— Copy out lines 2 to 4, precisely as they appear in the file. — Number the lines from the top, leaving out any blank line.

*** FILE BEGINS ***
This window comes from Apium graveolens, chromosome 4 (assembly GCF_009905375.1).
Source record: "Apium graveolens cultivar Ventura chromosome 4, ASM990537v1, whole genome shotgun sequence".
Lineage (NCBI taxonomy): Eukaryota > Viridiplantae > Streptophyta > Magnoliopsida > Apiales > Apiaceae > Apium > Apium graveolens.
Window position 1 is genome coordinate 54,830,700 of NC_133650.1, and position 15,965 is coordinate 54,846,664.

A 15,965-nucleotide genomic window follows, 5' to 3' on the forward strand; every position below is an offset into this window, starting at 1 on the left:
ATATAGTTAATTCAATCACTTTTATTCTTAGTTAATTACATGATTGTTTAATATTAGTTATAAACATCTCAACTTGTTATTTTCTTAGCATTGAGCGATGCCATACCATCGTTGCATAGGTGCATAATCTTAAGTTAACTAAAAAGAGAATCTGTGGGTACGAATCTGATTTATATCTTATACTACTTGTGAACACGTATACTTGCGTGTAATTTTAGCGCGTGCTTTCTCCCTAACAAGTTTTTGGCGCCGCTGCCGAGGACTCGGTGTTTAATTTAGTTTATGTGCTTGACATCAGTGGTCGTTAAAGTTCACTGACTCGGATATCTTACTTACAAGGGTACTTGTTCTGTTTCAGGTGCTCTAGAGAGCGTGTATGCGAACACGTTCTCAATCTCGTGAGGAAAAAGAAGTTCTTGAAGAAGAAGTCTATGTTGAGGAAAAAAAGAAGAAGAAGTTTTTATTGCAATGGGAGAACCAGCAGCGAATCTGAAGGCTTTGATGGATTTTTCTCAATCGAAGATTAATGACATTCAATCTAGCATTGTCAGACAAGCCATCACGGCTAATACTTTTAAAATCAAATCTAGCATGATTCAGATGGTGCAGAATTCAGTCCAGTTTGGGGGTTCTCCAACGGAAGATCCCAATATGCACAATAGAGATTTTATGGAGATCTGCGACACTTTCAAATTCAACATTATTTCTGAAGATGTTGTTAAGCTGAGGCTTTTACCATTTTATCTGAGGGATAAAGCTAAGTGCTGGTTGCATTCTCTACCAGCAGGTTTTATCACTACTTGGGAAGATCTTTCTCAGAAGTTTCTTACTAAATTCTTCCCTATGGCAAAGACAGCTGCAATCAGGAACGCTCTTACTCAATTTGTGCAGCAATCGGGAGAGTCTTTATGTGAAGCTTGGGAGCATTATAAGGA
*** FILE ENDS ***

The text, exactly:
Source record: "Apium graveolens cultivar Ventura chromosome 4, ASM990537v1, whole genome shotgun sequence".
Lineage (NCBI taxonomy): Eukaryota > Viridiplantae > Streptophyta > Magnoliopsida > Apiales > Apiaceae > Apium > Apium graveolens.
Window position 1 is genome coordinate 54,830,700 of NC_133650.1, and position 15,965 is coordinate 54,846,664.